President Joe Biden took questions from the White House press corps the day after the midterm elections, calling it “a good day for democracy” in which the “American people have spoken.”
However, as votes continue to be counted and signs point to the possibility of Democrats losing their majority in the U.S. House of Representatives (albeit not as bad as predicted), the president also acknowledged that “voters are still frustrated with a really tough few years.”
Biden called on nine reporters at the Wednesday press conference inside the State Dining Room. TheGrio posed three questions to the president on the Supreme Court’s looming decision on affirmative action, the impact of inflation on Black households, and how he plans to legislate in a politically divisive nation where empathy is lacking.
On the affirmative action cases currently before the United States Supreme Court, if overturned, some legal experts have expressed worry that it would have tentacles that reach beyond college admissions and could also impact the landmark 1954 decision, Brown v. Board of Education, which ended racial segregation in public schools.
In response to what he would do in the event of the overturning of affirmative action, a decades-old policy that considers race as one of many factors in college admissions, President Biden said he asked the Department of Justice to defend the present policy before the Supreme Court. He added, “like a lot of pundits, I’m not prepared to believe that the Supreme Court is going to overrule the previous existing decision.”
The conservative majority on the high court seems poised to strike down affirmative action as a policy in higher education. During oral arguments of one of the pair of cases, Students for Fair Admissions v. Harvard, Justice Amy Coney Barrett questioned if affirmative action had run its course.
“Although the Brown v. Board case was about schools, the rationale of the case was used to support laws and policies that undermined segregation in other areas, public accommodations, transportation, etc,” noted Kurt Schmoke, president of the University of Baltimore, in an interview with theGrio.
“If the Supreme Court says that race can’t be considered in college admissions, it will be argued that race can’t be considered in other areas; for example … set aside programs [for minority businesses] or grant programs targeting Black farmers.”
TheGrio also asked President Biden about his plans to combat inflation and its impact in Black communities in the next two years of his term, citing a survey of Black voters conducted by theGrio in partnership with KFF that shows economic issues were their top concern ahead of the elections.
“I can’t guarantee that we’re going to be able to get rid of inflation. But I do think we can,” said the president, who noted that his administration brought down the price of gasoline by about $1.20. He also blamed oil companies, something his administration has done often, for “doing the nation a real disservice.”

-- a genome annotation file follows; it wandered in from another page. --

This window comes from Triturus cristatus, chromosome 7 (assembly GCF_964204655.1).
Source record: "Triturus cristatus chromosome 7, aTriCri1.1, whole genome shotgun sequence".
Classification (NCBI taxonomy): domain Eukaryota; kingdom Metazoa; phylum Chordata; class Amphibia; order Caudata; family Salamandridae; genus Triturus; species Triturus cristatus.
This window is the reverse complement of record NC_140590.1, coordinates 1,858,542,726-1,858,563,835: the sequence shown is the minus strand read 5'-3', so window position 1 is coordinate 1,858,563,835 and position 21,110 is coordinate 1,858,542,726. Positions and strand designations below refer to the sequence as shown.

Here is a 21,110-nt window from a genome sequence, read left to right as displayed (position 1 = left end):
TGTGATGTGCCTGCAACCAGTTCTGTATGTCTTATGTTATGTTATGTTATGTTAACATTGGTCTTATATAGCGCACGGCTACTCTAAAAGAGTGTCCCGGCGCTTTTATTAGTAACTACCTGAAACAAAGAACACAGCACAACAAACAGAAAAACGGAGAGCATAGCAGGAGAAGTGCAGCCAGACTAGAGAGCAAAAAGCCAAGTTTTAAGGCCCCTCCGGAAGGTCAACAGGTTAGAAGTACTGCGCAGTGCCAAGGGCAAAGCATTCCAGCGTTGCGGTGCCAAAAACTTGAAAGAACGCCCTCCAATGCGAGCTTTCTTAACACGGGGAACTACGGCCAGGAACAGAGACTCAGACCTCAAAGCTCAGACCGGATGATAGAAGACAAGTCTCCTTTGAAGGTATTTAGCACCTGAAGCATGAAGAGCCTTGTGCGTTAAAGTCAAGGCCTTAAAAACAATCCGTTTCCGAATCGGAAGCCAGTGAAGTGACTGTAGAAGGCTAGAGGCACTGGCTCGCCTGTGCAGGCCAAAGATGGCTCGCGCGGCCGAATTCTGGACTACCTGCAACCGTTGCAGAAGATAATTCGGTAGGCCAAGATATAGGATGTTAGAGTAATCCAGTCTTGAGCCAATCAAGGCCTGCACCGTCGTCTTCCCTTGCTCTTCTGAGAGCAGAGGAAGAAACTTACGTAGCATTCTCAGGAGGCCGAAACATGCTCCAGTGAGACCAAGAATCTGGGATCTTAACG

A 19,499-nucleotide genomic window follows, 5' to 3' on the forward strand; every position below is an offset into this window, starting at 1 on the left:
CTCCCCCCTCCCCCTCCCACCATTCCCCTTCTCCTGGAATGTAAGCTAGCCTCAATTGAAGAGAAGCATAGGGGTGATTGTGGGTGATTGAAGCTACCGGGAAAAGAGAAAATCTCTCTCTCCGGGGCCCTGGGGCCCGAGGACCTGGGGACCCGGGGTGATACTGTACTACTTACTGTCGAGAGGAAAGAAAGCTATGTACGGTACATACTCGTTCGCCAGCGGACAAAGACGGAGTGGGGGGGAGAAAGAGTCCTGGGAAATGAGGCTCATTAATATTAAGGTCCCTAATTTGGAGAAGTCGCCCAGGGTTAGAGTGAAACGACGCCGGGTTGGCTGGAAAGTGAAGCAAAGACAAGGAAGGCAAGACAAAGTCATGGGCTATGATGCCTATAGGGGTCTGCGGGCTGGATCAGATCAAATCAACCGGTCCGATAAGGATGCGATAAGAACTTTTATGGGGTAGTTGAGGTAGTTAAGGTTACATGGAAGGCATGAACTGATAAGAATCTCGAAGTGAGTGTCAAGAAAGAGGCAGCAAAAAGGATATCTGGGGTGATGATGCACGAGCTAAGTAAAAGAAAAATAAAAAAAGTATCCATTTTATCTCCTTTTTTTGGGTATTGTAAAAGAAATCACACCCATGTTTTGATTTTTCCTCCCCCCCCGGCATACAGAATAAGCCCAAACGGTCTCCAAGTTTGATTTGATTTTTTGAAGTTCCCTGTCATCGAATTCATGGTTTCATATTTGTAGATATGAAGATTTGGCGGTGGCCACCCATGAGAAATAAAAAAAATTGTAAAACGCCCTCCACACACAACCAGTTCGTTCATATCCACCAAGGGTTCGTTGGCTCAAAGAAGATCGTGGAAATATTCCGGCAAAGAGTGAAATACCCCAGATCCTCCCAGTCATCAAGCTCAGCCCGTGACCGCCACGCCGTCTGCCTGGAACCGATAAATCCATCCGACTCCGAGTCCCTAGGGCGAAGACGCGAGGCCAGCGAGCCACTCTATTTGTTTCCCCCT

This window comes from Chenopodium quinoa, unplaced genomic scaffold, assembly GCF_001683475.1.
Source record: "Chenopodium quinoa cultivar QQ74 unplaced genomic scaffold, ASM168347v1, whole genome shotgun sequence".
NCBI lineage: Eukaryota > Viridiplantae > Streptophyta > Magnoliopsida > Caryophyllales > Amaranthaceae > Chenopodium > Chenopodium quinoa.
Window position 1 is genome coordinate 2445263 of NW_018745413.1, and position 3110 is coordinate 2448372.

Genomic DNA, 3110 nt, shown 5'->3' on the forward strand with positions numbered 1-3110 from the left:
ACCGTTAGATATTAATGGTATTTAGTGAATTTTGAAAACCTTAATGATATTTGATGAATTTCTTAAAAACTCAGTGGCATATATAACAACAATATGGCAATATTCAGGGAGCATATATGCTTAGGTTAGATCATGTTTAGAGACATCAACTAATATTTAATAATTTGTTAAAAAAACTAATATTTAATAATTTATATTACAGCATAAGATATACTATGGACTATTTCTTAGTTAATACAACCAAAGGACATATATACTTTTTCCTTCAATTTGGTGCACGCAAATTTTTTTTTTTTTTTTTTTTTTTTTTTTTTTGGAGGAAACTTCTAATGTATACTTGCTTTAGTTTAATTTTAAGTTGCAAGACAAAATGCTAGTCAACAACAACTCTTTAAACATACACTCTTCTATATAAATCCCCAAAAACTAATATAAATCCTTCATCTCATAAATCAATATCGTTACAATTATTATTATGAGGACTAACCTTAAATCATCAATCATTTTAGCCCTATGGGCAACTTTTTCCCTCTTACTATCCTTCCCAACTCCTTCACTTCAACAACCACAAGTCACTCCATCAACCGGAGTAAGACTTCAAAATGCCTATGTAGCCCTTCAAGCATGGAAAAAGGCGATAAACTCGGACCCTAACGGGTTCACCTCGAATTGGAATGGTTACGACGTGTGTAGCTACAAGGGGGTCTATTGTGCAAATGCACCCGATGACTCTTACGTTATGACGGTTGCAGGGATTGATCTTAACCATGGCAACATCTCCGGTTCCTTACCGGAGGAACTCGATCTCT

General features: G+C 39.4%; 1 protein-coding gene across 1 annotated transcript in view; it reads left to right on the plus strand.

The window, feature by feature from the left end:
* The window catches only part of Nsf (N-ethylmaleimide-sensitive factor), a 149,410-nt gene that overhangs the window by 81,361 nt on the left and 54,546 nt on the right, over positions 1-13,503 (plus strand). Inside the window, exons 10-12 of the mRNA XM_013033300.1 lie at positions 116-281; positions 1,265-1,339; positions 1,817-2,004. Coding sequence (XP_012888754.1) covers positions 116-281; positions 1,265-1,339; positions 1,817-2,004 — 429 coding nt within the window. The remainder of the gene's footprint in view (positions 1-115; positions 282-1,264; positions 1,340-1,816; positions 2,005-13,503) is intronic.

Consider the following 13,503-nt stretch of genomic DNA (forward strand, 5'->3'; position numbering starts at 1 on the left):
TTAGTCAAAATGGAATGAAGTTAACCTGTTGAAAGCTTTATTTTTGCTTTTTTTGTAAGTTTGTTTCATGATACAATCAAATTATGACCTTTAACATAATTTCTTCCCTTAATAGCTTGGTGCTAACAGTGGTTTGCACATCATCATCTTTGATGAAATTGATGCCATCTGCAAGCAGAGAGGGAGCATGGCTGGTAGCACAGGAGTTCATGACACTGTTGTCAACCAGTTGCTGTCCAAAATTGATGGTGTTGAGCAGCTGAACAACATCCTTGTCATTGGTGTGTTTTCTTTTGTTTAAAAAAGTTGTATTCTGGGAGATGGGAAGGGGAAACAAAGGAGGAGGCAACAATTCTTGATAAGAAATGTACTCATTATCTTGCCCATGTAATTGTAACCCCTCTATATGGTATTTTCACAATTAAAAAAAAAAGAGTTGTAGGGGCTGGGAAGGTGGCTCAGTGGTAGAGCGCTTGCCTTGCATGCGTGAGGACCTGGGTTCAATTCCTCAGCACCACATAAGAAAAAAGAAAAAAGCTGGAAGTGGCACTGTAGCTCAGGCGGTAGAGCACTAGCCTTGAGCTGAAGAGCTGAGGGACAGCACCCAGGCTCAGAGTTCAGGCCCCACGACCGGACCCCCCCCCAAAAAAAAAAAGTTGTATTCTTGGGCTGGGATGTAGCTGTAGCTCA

Referring to legislation he’s already passed into law, like the Inflation Reduction Act, the president added, “One of the things that makes a gigantic difference is what are the costs that exist in the average family in … [the] Black community? One, prescription drug cost, well, we’re driving those down precipitously beginning next year.”
Biden also highlighted economic successes for Black households and businesses, highlighting that the Black unemployment rate has “almost cut in half” under his administration since the start of his term. The president added that Black-owned small businesses have opened up more “than ever before.”
“We’re now in a situation where we’re providing, through the Small Business Administration, down payments for people buying homes because most people accumulate wealth in the value of their home,” he continued.
TheGrio’s final question to President Biden focused on how he plans to center empathy in a political climate driven by extreme and hateful rhetoric. The exchange was shared on the president’s official social media accounts.
“Part of what I think leadership requires, and I hope I meet the standard, is letting people know you understand their problem,” Biden said. Quoting his late father, he said, “I don’t expect the government to solve my problem, but I expect them to at least understand what they are.”
The president added, “What we can do to deal with that empathy is make sure there’s help available. Make sure there’s people who are there to help, whether they are a psychologist or whether they’re medical doctors or whether they’re social workers to be there to help.”
Biden also offered a policy prescription, reinstating the child tax credit, as a legislative way to employ empathy for families impacted by poverty. Acknowledging that he and Democrats were unable to pass an extension of the popular tax credit, the president noted, “it cut child poverty by 40% when it was in place.”
“There’s a lot we can do. And the empathy is not just talking about it; it is communicating to people you genuinely understand.”
Ironically, this reporter attended the last post-midterm elections White House press conference with then-president Donald Trump. Trump infamously told this White House correspondent to sit down when asking about voter suppression in the 2020 elections. Four years later, this reporter stood before President Biden, who took multiple questions from her for more than 11 minutes.
Story Credit: April Ryan/thegrio